The benefits of a potentially simpler, carbon-neutral synthetic fuel manufacturing process could be enormous from a cost perspective, as well as an environmental one. Even a slight reduction in the cost per gallon of fuel could generate significant savings for the Air Force.
In a 2019 op-ed for Defense News, Deputy Assistant Secretary Guerrero highlighted how the Air Force flies regularly flies around 800,000 sorties annually and burns some two billion gallons of aviation fuel in the process. The exact amount of fuel the service uses and how much it spends to buy what it needs every year fluctuate due to changes in operational requirements.
However, it is always a multi-billion dollar expenditure. In its budget request for the 2022 Fiscal Year, the Air Force included nearly $8.2 billion for fuels of all kinds, which could include aviation gas, as well as other things like gasoline and diesel for ground vehicles. If the service could trim just five cents off the cost of every one of the two billion gallons of aviation fuel it buys every year, that would equate to a savings of $100 million.
It’s not just the cost of the fuel itself that’s at issue, though. The Air Force also has to pay to get it to units that need it, including in warzones. Beyond how much it can cost to push fuel to forward-deployed elements, there can also be significant risks incurred in doing so.
“The Air Force must use a combination of trucks, aircraft, and ships to ensure fuel is delivered to meet warfighter demand. However, many areas of operation cannot always easily reach traditional access points of the supply chain, particularly during conflict,” according to the Air Force. “At the height of the war in Afghanistan, attacks on fuel and water convoys accounted for more than 30% of casualties.”
The Air Force says that the infrastructure associated with Twelve’s carbon transformation process is not only potentially viable for the production of synthetic fuel at scale, but that it might be possible to craft a version of the system that is readily deployable. This, in turn, could reduce the need to physically deliver large amounts of fuel to units in the field, cutting costs in the logistics chain, as well.
If Twelve’s carbon transformation technology is as capable and scalable as the Air Force clearly hopes it is, it could be game-changing for the service. One would imagine that the rest of the U.S. military would be similarly interested in the process, especially if it could produce a wide variety of fuels. Twelve sees an obvious potential commercial market for E-Jet fuel, as well.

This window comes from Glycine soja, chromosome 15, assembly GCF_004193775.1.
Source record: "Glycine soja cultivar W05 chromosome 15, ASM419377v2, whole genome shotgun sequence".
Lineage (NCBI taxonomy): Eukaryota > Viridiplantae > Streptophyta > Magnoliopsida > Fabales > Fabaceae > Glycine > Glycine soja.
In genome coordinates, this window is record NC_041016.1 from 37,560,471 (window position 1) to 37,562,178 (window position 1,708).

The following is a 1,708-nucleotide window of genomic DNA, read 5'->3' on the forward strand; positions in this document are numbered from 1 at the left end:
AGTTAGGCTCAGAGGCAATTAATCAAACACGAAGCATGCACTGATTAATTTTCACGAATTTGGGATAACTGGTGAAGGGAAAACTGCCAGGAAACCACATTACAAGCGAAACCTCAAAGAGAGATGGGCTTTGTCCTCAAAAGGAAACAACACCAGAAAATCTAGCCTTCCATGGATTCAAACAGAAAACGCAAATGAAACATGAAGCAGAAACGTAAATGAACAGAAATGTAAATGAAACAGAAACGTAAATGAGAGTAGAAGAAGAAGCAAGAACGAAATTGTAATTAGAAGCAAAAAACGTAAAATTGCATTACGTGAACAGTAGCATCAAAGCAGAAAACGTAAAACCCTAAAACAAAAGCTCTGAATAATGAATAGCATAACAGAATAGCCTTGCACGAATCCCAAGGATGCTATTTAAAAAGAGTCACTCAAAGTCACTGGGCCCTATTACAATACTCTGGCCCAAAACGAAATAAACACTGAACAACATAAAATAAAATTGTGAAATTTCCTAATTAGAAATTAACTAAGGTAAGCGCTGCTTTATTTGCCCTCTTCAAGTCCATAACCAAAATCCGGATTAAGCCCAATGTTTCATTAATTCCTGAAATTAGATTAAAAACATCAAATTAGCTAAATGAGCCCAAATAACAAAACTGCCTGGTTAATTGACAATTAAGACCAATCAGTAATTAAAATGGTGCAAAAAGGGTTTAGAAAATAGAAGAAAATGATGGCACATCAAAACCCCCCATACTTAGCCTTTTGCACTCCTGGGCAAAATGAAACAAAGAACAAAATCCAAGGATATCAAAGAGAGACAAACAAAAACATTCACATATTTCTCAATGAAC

Fuel demands across the U.S. military are only increasing, as are the potential dangers to the platforms used to bring it closer to the front lines. The risks to supply chains would only be magnified during higher-end conflicts, especially against near-peer adversaries, such as China or Russia. The Air Force, along with its sister services, are well aware of these realities and are in the process of exploring various potential options to provide battlefield power in the future, from hydrogen fuel cells to small mobile nuclear reactors to even just sending it via a microwave beam from one point to another.
The Air Force has already acknowledged some potential pitfalls in the carbon transformation concept that will still need to be overcome. The biggest of these will be supplying the power necessary to run the fuel production process, especially in a battlefield context. Since Twelve’s process also demands a ready supply of water, which will be another critical resource in future conflicts.
Twelve has pointed to the idea of being able to extract water from the air, as well, which would eliminate the need to supply that separately. Pulling water out of the air has also been suggested as a possible way to provide water for drinking and other purposes in remote and austere environments, including during combat operations. This, of course, could be a difficult proposition in environments where the amount of ambient water in the air is limited.
In addition, while this concept would help reduce the Air Force’s reliance on fossil fuels, the synthetic products from Twelve’s process are still hydrocarbon fuels, though the company says they are very clean-burning. Carbon emissions continue to be a factor in global climate change, an issue that is also of growing concern to the U.S. military, as well as the rest of the U.S. government.
“Exacerbated by climate change, extreme weather events are increasingly damaging infrastructure, disrupting supply chains, impacting force readiness and operations, and contributing to humanitarian crises and instability across the globe,” Secretary of Defense Lloyd Austin said in a statement yesterday accompanying a new Pentagon report on the security implications of global climate change. “Climate change is also shaping our strategic interests. Competitive advantage in the future will go to those who can fight and win in this rapidly changing strategic and physical environment. “
Still, with the potential to save the service hundreds of millions of dollars and ease ever-growing logistic concerns, it is not surprising that the Air Force is very interested to see if this technology can be made to work as advertised. The first phase of this project is set to end in December, after which the plan is to begin actively working on scaling the process up to demonstrate its ability to make significant quantities of fuel.
It will be very interesting to see where Twelve, in cooperation with the Air Force, takes this project next.
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